Updated Emphasized Bible   Like the precious oil upon the head

Descending upon the beard;

The beard of Aaron, —

Which descended unto the opening of his robe;...

ESV                                       It is like the precious oil on the head, running down on the beard, on the beard of Aaron, running down on the collar of his robes.

WEB                                      It is like the precious oil on the head, That ran down on the beard,

Even Aaron's beard; That came down on the edge of his robes;...

Young's Updated LT              As the good oil on the head,

Coming down on the beard, the beard of Aaron,

That comes down on the skirt of his robes,...

What is the gist of this verse? This is like the oil being poured on the head of Aaron to consecrate him; the oil pours down Aaron’s head, into his beard, and into his collar (it may be his beard which is on his collar).

Psalm 99:2a


Common English Meanings


BDB and Strong’s Numbers

kaph or ke ( ׃) [pronounced ke]

like, as, according to; about, approximately

preposition of comparison or approximation

No Strong’s # BDB #453

shemen (ן∵מ∵ש) [pronounced SHEH-men]

fat, oil

masculine singular noun with the definite article

Strong’s #8081 BDB #1032

ţôwb (בט) [pronounced tohbv]

pleasant, pleasing, agreeable, good, better

masculine singular adjective with the definite article

Strong’s #2896 BDB #373

׳al (ל ַע) [pronounced ģahl ]

upon, beyond, on, against, above, over, by, beside

preposition of proximity

Strong’s #5921 BDB #752

rôsh (שאֹר) [pronounced rohsh]

head, top, chief, front, choicest

masculine singular noun with the definite article

Strong's #7218 BDB #910

Translation: Just as the precious oil upon the head... Oil is used in anointing, which means a public recognition of one’s service to God in a particular office. A priest or a king is often anointed in this way. The oil itself speaks of God the Holy Spirit, often, and His empowering ministry. We find a parallel to this when Aaron is anointed in Lev 8:12.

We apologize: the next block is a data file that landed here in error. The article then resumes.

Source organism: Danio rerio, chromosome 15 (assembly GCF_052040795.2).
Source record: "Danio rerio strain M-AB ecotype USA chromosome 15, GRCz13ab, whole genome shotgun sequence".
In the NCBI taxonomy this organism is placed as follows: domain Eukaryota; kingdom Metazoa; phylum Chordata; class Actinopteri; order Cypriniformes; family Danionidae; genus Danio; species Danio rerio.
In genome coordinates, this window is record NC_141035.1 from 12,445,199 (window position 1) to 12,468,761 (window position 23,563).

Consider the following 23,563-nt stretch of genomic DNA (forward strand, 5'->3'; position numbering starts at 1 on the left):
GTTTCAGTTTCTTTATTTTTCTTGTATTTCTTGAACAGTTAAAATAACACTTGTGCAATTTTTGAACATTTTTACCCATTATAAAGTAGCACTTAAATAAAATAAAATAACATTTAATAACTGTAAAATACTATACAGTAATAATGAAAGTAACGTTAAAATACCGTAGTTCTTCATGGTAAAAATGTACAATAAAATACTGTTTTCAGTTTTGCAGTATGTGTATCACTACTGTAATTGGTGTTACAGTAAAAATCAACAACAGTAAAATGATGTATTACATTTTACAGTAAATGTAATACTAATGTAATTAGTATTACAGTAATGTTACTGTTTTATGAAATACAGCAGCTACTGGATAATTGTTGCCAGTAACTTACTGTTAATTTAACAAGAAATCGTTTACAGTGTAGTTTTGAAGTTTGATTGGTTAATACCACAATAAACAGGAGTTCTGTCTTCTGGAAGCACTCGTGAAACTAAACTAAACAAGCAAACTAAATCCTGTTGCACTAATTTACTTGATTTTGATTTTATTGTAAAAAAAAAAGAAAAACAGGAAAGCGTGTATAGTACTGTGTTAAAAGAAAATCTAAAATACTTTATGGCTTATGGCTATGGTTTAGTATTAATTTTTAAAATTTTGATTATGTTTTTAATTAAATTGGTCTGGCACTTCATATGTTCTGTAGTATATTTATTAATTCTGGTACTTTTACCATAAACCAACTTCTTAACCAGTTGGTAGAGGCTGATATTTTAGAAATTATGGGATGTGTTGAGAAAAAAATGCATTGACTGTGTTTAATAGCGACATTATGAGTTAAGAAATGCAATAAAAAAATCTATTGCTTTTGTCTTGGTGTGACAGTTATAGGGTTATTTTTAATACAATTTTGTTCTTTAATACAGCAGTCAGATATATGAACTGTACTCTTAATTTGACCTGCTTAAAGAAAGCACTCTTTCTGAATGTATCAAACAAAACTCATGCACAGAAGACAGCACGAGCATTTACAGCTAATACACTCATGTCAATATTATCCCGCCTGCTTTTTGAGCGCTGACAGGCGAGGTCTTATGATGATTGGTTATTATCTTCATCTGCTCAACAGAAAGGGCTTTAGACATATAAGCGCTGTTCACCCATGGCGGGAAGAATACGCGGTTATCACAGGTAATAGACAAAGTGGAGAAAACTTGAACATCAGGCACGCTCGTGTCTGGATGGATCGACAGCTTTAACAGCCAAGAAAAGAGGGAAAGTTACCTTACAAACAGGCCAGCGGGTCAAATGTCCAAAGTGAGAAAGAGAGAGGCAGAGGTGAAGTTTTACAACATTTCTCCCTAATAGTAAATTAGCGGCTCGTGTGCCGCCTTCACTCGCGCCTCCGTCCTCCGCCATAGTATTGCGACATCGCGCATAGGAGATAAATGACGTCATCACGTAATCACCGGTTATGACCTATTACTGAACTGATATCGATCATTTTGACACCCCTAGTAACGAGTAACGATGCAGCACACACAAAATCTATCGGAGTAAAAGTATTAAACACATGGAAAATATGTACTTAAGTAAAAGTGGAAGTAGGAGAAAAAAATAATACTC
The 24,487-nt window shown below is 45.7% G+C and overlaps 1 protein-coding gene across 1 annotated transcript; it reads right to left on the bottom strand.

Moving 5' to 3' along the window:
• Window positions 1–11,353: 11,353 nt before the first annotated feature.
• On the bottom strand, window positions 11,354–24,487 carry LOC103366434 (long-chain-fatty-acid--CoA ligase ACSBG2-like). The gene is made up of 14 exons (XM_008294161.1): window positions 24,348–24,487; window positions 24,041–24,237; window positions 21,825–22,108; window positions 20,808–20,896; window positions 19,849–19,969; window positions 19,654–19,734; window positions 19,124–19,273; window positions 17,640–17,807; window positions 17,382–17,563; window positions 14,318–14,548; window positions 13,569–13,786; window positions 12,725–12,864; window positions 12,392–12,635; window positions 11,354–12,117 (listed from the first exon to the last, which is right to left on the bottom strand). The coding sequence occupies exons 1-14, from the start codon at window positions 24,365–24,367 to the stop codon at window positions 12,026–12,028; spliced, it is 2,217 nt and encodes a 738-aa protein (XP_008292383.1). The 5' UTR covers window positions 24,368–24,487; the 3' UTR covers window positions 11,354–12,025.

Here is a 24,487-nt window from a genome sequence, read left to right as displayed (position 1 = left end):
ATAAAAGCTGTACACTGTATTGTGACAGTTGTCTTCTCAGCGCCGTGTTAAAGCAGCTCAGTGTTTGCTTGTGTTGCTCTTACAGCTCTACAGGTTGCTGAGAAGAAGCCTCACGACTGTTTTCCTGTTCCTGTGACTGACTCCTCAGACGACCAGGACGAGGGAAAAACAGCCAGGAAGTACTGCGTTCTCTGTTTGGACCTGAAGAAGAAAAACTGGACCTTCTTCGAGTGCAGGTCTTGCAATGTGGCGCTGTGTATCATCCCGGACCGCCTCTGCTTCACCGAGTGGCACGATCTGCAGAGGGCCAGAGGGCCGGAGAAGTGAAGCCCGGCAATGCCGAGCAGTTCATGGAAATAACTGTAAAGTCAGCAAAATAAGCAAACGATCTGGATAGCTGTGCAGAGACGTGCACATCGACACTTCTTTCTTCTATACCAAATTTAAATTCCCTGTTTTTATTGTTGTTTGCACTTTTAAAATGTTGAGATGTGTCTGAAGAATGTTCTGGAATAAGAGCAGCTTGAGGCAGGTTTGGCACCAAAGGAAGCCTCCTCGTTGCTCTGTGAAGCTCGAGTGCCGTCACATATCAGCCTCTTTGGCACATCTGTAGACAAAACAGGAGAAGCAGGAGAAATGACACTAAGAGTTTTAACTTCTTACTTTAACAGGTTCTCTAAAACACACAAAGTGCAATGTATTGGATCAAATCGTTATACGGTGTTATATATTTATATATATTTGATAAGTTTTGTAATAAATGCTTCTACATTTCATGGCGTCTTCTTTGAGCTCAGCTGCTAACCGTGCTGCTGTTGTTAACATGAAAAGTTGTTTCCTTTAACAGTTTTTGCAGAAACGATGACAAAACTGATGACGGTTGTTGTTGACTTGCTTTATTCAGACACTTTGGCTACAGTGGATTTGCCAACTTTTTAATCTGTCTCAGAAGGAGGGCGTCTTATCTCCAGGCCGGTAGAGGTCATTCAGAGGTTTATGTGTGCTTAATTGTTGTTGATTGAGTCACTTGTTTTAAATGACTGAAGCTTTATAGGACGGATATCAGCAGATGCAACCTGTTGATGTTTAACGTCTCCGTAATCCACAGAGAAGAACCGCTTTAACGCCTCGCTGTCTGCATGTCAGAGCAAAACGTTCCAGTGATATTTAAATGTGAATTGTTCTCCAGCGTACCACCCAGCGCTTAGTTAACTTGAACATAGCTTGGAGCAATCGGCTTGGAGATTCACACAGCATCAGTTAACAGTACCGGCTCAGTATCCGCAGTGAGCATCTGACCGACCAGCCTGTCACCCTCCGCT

We have an analogy here which begins in this verse (at v. 2b) and is concluding in v. 3.

Psalm 133:2b


Common English Meanings


BDB and Strong’s Numbers

yârad (ד ַר ָי) [pronounced yaw-RAHD]

to descend, to go down

Qal active participle

Strong’s #3381 BDB #432

׳al (ל ַע) [pronounced ģahl ]

upon, beyond, on, against, above, over, by, beside

preposition of proximity

Strong’s #5921 BDB #752

zâqân (ןָקָז) [pronounced zaw-KAWN]

chin, beard

masculine singular noun with the definite article

Strong’s #2206 BDB #278

Translation: ...descends upon the beard,... When the oil is pours upon the head of a believer, one being recognized to function in this or that office, the oil will flow down from the hair on his head into his beard. In the Old Testament, only a handful of believers were used by God in His service. These men were anointed with the Holy Spirit, represented by the oil which is used to anoint Aaron (who is named in v. 2c). One thing we should be able to agree upon is, Aaron was nowhere the man that Moses was—and certainly not the leader that Moses was. He was easily manipulated, always willing to follow someone else’s lead. However, God still chose Aaron to head the office of priesthood—to be the father of all priests and of every High Priest (apart from Samuel, who is never really called a priest and who is probably better classified as the last of the judges and the first of the prophets—but I digress).


Hugh MacMillan tells us: Of the Hebrew perfumes an immense quantity was annually manufactured and consumed, of which we have a very significant indication in the fact that the holy anointing oil of the tabernacle and temple was never made in smaller quantities than 750 ounces-of solids compounded with five quarts of oil, and was so profusely employed that when applied to Aaron's head it flowed down over his beard and breast, to the very skirts of his garments. Footnote Don’t misunderstand this: MacMillan is not telling us that several gallons of oil would be poured upon Aaron. We know here that it was more than just a splash, however. There was enough to run down his head into his beard and onto his garments (not soaking him by any means, but to the portion of the garment about Aaron’s neck). By the way, we find the mixture in Ex. 30:22–30.